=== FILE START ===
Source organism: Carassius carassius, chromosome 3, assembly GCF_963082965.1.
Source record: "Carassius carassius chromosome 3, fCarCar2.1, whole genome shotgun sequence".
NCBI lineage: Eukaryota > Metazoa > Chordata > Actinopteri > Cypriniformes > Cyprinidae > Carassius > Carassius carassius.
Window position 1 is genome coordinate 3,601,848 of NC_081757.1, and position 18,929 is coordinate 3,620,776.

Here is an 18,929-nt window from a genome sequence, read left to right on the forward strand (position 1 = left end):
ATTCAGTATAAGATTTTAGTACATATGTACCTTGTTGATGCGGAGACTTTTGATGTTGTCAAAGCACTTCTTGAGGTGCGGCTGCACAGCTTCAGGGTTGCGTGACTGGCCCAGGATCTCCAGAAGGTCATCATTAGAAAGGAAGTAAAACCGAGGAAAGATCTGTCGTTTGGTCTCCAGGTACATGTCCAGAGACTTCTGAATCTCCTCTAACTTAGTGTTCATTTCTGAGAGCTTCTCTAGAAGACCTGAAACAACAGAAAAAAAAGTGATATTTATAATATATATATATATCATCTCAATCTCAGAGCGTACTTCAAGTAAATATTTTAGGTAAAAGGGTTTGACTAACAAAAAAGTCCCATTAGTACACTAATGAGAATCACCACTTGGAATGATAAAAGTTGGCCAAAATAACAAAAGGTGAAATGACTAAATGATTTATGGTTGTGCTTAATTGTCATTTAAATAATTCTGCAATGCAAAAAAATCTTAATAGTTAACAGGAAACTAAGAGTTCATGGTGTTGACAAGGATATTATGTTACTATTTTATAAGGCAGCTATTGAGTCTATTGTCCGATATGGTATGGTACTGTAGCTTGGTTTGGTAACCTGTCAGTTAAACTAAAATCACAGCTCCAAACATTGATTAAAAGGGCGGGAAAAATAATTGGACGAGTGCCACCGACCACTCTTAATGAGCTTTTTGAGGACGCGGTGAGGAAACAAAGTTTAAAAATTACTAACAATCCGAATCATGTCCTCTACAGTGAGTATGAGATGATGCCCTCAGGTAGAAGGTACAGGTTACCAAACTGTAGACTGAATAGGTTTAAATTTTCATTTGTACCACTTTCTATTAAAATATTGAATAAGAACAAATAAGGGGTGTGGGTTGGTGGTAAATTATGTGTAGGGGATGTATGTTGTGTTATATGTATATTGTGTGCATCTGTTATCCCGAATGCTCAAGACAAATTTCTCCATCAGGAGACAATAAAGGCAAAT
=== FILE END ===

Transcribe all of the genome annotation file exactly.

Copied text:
Source organism: Carassius carassius, chromosome 3, assembly GCF_963082965.1.
Source record: "Carassius carassius chromosome 3, fCarCar2.1, whole genome shotgun sequence".
NCBI lineage: Eukaryota > Metazoa > Chordata > Actinopteri > Cypriniformes > Cyprinidae > Carassius > Carassius carassius.
Window position 1 is genome coordinate 3,601,848 of NC_081757.1, and position 18,929 is coordinate 3,620,776.

Here is an 18,929-nt window from a genome sequence, read left to right on the forward strand (position 1 = left end):
ATTCAGTATAAGATTTTAGTACATATGTACCTTGTTGATGCGGAGACTTTTGATGTTGTCAAAGCACTTCTTGAGGTGCGGCTGCACAGCTTCAGGGTTGCGTGACTGGCCCAGGATCTCCAGAAGGTCATCATTAGAAAGGAAGTAAAACCGAGGAAAGATCTGTCGTTTGGTCTCCAGGTACATGTCCAGAGACTTCTGAATCTCCTCTAACTTAGTGTTCATTTCTGAGAGCTTCTCTAGAAGACCTGAAACAACAGAAAAAAAAGTGATATTTATAATATATATATATATCATCTCAATCTCAGAGCGTACTTCAAGTAAATATTTTAGGTAAAAGGGTTTGACTAACAAAAAAGTCCCATTAGTACACTAATGAGAATCACCACTTGGAATGATAAAAGTTGGCCAAAATAACAAAAGGTGAAATGACTAAATGATTTATGGTTGTGCTTAATTGTCATTTAAATAATTCTGCAATGCAAAAAAATCTTAATAGTTAACAGGAAACTAAGAGTTCATGGTGTTGACAAGGATATTATGTTACTATTTTATAAGGCAGCTATTGAGTCTATTGTCCGATATGGTATGGTACTGTAGCTTGGTTTGGTAACCTGTCAGTTAAACTAAAATCACAGCTCCAAACATTGATTAAAAGGGCGGGAAAAATAATTGGACGAGTGCCACCGACCACTCTTAATGAGCTTTTTGAGGACGCGGTGAGGAAACAAAGTTTAAAAATTACTAACAATCCGAATCATGTCCTCTACAGTGAGTATGAGATGATGCCCTCAGGTAGAAGGTACAGGTTACCAAACTGTAGACTGAATAGGTTTAAATTTTCATTTGTACCACTTTCTATTAAAATATTGAATAAGAACAAATAAGGGGTGTGGGTTGGTGGTAAATTATGTGTAGGGGATGTATGTTGTGTTATATGTATATTGTGTGCATCTGTTATCCCGAATGCTCAAGACAAATTTCTCCATCAGGAGACAATAAAGGCAAAT